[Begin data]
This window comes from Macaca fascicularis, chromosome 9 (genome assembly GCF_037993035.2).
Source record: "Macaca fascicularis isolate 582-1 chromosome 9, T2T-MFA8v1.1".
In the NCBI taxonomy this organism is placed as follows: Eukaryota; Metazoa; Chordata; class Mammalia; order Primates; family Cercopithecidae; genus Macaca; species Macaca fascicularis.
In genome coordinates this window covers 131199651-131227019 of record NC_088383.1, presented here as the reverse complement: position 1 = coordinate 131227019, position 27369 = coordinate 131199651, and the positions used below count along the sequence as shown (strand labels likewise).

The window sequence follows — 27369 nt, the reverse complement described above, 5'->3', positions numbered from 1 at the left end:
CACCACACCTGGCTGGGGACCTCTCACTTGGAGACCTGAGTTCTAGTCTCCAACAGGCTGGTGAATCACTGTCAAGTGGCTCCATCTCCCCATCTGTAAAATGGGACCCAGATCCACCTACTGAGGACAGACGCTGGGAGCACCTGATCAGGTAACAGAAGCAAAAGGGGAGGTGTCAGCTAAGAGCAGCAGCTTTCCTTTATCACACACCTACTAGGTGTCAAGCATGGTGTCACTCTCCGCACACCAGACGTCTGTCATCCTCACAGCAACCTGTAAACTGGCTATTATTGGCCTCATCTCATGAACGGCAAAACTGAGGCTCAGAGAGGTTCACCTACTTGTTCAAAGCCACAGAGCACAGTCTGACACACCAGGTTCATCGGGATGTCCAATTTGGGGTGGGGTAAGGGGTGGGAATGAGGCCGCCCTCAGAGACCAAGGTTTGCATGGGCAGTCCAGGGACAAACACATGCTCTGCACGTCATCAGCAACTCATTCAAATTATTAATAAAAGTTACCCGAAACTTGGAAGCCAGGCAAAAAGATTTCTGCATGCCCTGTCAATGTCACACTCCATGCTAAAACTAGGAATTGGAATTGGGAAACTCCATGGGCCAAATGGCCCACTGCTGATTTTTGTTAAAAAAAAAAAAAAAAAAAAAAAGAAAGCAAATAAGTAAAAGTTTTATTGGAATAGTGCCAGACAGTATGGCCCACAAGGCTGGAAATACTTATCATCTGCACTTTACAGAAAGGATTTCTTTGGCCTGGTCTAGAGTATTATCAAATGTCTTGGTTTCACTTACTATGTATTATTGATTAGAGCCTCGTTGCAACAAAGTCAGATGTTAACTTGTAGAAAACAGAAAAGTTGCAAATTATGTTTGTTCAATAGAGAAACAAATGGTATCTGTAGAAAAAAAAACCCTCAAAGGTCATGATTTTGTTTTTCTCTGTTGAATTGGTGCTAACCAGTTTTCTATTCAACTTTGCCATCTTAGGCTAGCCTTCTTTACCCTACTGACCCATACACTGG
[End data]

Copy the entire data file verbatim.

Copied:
This window comes from Macaca fascicularis, chromosome 9 (genome assembly GCF_037993035.2).
Source record: "Macaca fascicularis isolate 582-1 chromosome 9, T2T-MFA8v1.1".
In the NCBI taxonomy this organism is placed as follows: Eukaryota; Metazoa; Chordata; class Mammalia; order Primates; family Cercopithecidae; genus Macaca; species Macaca fascicularis.
In genome coordinates this window covers 131199651-131227019 of record NC_088383.1, presented here as the reverse complement: position 1 = coordinate 131227019, position 27369 = coordinate 131199651, and the positions used below count along the sequence as shown (strand labels likewise).

The window sequence follows — 27369 nt, the reverse complement described above, 5'->3', positions numbered from 1 at the left end:
CACCACACCTGGCTGGGGACCTCTCACTTGGAGACCTGAGTTCTAGTCTCCAACAGGCTGGTGAATCACTGTCAAGTGGCTCCATCTCCCCATCTGTAAAATGGGACCCAGATCCACCTACTGAGGACAGACGCTGGGAGCACCTGATCAGGTAACAGAAGCAAAAGGGGAGGTGTCAGCTAAGAGCAGCAGCTTTCCTTTATCACACACCTACTAGGTGTCAAGCATGGTGTCACTCTCCGCACACCAGACGTCTGTCATCCTCACAGCAACCTGTAAACTGGCTATTATTGGCCTCATCTCATGAACGGCAAAACTGAGGCTCAGAGAGGTTCACCTACTTGTTCAAAGCCACAGAGCACAGTCTGACACACCAGGTTCATCGGGATGTCCAATTTGGGGTGGGGTAAGGGGTGGGAATGAGGCCGCCCTCAGAGACCAAGGTTTGCATGGGCAGTCCAGGGACAAACACATGCTCTGCACGTCATCAGCAACTCATTCAAATTATTAATAAAAGTTACCCGAAACTTGGAAGCCAGGCAAAAAGATTTCTGCATGCCCTGTCAATGTCACACTCCATGCTAAAACTAGGAATTGGAATTGGGAAACTCCATGGGCCAAATGGCCCACTGCTGATTTTTGTTAAAAAAAAAAAAAAAAAAAAAAAGAAAGCAAATAAGTAAAAGTTTTATTGGAATAGTGCCAGACAGTATGGCCCACAAGGCTGGAAATACTTATCATCTGCACTTTACAGAAAGGATTTCTTTGGCCTGGTCTAGAGTATTATCAAATGTCTTGGTTTCACTTACTATGTATTATTGATTAGAGCCTCGTTGCAACAAAGTCAGATGTTAACTTGTAGAAAACAGAAAAGTTGCAAATTATGTTTGTTCAATAGAGAAACAAATGGTATCTGTAGAAAAAAAAACCCTCAAAGGTCATGATTTTGTTTTTCTCTGTTGAATTGGTGCTAACCAGTTTTCTATTCAACTTTGCCATCTTAGGCTAGCCTTCTTTACCCTACTGACCCATACACTGG